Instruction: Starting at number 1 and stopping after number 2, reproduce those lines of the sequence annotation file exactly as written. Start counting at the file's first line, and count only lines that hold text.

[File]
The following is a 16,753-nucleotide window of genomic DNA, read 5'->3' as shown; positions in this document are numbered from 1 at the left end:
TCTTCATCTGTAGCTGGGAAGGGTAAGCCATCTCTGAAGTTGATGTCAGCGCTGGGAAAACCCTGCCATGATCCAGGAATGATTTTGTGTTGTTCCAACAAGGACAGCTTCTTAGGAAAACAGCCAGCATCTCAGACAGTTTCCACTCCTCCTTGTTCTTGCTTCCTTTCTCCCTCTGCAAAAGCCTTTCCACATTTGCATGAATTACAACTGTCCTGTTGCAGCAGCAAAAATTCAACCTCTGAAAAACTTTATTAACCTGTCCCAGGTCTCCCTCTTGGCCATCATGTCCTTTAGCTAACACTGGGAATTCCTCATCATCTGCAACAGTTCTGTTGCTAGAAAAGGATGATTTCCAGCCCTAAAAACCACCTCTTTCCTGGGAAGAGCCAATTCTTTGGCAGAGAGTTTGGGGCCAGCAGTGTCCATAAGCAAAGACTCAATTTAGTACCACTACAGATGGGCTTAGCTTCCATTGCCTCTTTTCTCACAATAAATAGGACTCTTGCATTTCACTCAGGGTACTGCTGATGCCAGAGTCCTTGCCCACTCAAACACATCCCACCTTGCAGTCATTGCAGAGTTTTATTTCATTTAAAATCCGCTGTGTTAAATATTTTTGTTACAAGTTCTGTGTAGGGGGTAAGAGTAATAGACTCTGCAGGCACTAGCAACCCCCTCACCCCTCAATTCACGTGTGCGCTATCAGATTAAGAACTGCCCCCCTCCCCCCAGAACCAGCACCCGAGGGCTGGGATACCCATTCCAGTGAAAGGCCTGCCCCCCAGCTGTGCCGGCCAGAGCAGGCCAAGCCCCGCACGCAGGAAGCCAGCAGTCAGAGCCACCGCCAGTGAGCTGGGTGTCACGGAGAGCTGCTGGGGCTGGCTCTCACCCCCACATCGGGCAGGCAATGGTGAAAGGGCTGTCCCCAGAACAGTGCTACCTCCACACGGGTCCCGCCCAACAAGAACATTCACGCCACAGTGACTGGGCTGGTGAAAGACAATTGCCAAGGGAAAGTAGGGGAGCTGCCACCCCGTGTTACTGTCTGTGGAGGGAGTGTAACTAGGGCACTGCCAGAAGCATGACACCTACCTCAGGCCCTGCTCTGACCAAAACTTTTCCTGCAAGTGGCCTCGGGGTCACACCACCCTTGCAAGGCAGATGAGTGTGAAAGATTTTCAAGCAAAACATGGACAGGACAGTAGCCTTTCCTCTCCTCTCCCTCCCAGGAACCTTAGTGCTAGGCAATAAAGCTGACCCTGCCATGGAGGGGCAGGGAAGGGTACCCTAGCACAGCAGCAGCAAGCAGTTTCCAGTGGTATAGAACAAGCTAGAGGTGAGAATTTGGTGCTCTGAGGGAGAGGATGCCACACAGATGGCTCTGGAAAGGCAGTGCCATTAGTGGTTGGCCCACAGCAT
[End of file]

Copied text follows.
The following is a 16,753-nucleotide window of genomic DNA, read 5'->3' as shown; positions in this document are numbered from 1 at the left end:
TCTTCATCTGTAGCTGGGAAGGGTAAGCCATCTCTGAAGTTGATGTCAGCGCTGGGAAAACCCTGCCATGATCCAGGAATGATTTTGTGTTGTTCCAACAAGGACAGCTTCTTAGGAAAACAGCCAGCATCTCAGACAGTTTCCACTCCTCCTTGTTCTTGCTTCCTTTCTCCCTCTGCAAAAGCCTTTCCACATTTGCATGAATTACAACTGTCCTGTTGCAGCAGCAAAAATTCAACCTCTGAAAAACTTTATTAACCTGTCCCAGGTCTCCCTCTTGGCCATCATGTCCTTTAGCTAACACTGGGAATTCCTCATCATCTGCAACAGTTCTGTTGCTAGAAAAGGATGATTTCCAGCCCTAAAAACCACCTCTTTCCTGGGAAGAGCCAATTCTTTGGCAGAGAGTTTGGGGCCAGCAGTGTCCATAAGCAAAGACTCAATTTAGTACCACTACAGATGGGCTTAGCTTCCATTGCCTCTTTTCTCACAATAAATAGGACTCTTGCATTTCACTCAGGGTACTGCTGATGCCAGAGTCCTTGCCCACTCAAACACATCCCACCTTGCAGTCATTGCAGAGTTTTATTTCATTTAAAATCCGCTGTGTTAAATATTTTTGTTACAAGTTCTGTGTAGGGGGTAAGAGTAATAGACTCTGCAGGCACTAGCAACCCCCTCACCCCTCAATTCACGTGTGCGCTATCAGATTAAGAACTGCCCCCCTCCCCCCAGAACCAGCACCCGAGGGCTGGGATACCCATTCCAGTGAAAGGCCTGCCCCCCAGCTGTGCCGGCCAGAGCAGGCCAAGCCCCGCACGCAGGAAGCCAGCAGTCAGAGCCACCGCCAGTGAGCTGGGTGTCACGGAGAGCTGCTGGGGCTGGCTCTCACCCCCACATCGGGCAGGCAATGGTGAAAGGGCTGTCCCCAGAACAGTGCTACCTCCACACGGGTCCCGCCCAACAAGAACATTCACGCCACAGTGACTGGGCTGGTGAAAGACAATTGCCAAGGGAAAGTAGGGGAGCTGCCACCCCGTGTTACTGTCTGTGGAGGGAGTGTAACTAGGGCACTGCCAGAAGCATGACACCTACCTCAGGCCCTGCTCTGACCAAAACTTTTCCTGCAAGTGGCCTCGGGGTCACACCACCCTTGCAAGGCAGATGAGTGTGAAAGATTTTCAAGCAAAACATGGACAGGACAGTAGCCTTTCCTCTCCTCTCCCTCCCAGGAACCTTAGTGCTAGGCAATAAAGCTGACCCTGCCATGGAGGGGCAGGGAAGGGTACCCTAGCACAGCAGCAGCAAGCAGTTTCCAGTGGTATAGAACAAGCTAGAGGTGAGAATTTGGTGCTCTGAGGGAGAGGATGCCACACAGATGGCTCTGGAAAGGCAGTGCCATTAGTGGTTGGCCCACAGCAT